Adults aren’t getting enough sleep and it’s taking a toll on their mental health, according to a new Calm sleep survey. A staggering 90% of adults in the US and UK say they feel unrested, with three out of four people struggling to fall asleep and/or stay asleep.
Stress, anxiety, and racing thoughts are the most common factors keeping people up at night, the Calm survey shows, but it goes both ways: Nearly 80% of adults say their sleep quality directly affects their mental health, and research supports this idea.
Poor sleep and lack of sleep negatively affect mental health
Sleep disruption is shown to have several adverse short-term effects on mental health, including emotional distress, mood disorders, and cognitive and performance impairments. In fact, a systematic review study revealed that sleep disturbance is a stronger predictor of depression and anxiety than vice versa.
By contrast, getting seven-to-nine hours of quality sleep each night improves mood, helps us think more clearly, and reduces stress and anxiousness, among other mental and physical health benefits.
The problem is that only 31% of adults say they’re getting more than seven hours of quality sleep consistently, and that could get worse as Daylight Saving Time comes to an end. Nearly two-thirds of adults say they have difficulty adjusting to changing the clock for Daylight Saving.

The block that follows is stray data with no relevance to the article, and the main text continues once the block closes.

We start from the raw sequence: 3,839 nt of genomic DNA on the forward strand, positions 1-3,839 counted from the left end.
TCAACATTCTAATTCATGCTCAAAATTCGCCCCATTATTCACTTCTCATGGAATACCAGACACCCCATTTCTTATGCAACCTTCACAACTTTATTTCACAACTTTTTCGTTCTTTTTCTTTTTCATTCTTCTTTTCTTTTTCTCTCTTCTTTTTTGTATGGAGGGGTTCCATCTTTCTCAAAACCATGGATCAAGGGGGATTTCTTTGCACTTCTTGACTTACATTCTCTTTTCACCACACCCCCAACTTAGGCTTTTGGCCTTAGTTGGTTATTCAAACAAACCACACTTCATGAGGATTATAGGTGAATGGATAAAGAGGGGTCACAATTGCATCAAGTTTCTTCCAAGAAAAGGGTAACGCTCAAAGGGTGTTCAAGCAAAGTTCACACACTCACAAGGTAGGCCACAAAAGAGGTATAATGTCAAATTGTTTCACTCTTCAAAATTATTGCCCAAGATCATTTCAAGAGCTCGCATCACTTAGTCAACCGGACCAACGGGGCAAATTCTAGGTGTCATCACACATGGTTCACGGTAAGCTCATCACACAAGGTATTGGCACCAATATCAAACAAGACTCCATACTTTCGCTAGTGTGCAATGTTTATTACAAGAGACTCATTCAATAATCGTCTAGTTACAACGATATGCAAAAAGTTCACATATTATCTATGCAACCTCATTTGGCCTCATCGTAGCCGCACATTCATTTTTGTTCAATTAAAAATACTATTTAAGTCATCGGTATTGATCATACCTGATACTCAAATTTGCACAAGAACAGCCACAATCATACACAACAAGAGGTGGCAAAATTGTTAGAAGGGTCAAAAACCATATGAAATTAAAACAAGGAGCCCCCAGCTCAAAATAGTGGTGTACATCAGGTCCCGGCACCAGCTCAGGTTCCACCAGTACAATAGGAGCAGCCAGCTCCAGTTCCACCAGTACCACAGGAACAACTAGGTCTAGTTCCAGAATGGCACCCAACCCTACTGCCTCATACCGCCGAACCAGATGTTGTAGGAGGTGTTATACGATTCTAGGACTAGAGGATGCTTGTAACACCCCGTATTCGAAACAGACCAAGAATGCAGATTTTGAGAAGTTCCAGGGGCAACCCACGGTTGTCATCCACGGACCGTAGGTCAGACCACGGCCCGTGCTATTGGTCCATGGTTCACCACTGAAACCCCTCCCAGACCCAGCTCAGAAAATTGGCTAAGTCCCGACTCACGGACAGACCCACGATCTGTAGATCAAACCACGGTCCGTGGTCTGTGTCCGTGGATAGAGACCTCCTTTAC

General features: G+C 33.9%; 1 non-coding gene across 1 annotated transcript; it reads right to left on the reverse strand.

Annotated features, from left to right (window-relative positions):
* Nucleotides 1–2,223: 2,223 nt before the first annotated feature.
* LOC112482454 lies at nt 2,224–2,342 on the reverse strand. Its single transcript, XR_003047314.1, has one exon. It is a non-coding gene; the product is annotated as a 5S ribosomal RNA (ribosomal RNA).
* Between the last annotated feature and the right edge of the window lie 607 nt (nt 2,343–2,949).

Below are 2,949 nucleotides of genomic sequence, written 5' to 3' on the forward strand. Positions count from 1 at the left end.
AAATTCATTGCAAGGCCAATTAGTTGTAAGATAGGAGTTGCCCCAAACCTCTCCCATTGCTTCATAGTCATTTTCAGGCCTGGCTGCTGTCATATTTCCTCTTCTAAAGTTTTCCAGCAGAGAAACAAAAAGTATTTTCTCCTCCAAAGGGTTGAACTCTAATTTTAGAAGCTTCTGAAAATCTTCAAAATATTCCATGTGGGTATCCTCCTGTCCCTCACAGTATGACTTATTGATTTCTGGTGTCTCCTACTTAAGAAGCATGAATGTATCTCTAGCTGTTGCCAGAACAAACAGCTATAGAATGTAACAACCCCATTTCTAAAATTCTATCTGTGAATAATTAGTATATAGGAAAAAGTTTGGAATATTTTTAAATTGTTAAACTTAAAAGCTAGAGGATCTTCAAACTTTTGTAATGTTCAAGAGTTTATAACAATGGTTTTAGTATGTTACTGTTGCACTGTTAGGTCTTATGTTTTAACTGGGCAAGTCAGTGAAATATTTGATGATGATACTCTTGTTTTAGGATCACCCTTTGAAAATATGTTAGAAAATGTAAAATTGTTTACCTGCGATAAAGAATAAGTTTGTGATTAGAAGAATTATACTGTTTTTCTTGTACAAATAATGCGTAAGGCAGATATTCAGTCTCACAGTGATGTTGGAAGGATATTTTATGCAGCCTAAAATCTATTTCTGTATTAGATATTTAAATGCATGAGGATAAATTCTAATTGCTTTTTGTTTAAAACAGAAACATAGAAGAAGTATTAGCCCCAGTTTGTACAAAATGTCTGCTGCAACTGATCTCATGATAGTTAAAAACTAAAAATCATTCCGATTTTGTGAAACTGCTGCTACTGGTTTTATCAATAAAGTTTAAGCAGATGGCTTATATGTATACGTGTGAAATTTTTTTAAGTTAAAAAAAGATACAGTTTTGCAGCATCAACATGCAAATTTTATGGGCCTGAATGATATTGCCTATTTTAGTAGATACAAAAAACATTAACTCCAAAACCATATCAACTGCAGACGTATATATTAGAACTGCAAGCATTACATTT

The good news is that more than 70% of adults are open to trying new things to improve their sleep. In fact, more than 70% of four million+ Calm subscribers across all generations turn to the Calm app for help to fall asleep faster and stay asleep.
Dr. Walker’s “Easy Tips for Better Sleep” series is rooted in science
In response to the growing sleep and mental health crisis, and in advance of Daylight Saving Time ending, Calm has introduced Easy Tips for Better Sleep, a new five-part series on Calm by Dr. Matthew Walker, bestselling author of Why We Sleep and professor of neuroscience and psychology at the University of California, Berkeley.
Dr. Walker has dedicated his life’s work to examining how sleep works and how it affects every aspect of our physical and mental well-being. His goal is to help as many people as possible receive the health and wellness benefits of sleep, which include an improved ability to learn and regulate hormones, and a reduced risk of developing cancer, diabetes, and Alzheimer’s disease. He also wants to help listeners feel less stressed about sleep.
In “Easy Tips for Better Sleep,” Dr. Walker educates listeners about how sleep works and walks through five steps to help you and your employees cultivate healthy habits for better sleep. The five steps are organized into the following episodes:
- Don’t Try, and Don’t Worry! (Episode 1)
The first step to getting a good night’s sleep is reframing the moment when sleep eludes you rather than putting pressure on yourself. When you try to sleep, you push it away. But when you reduce the stress around it, you let sleep happen. Dr. Walker outlines proven strategies to lessen your stress and invite better sleep, including writing down your worries and taking a mental walk. (Note, counting sheep is not recommended.)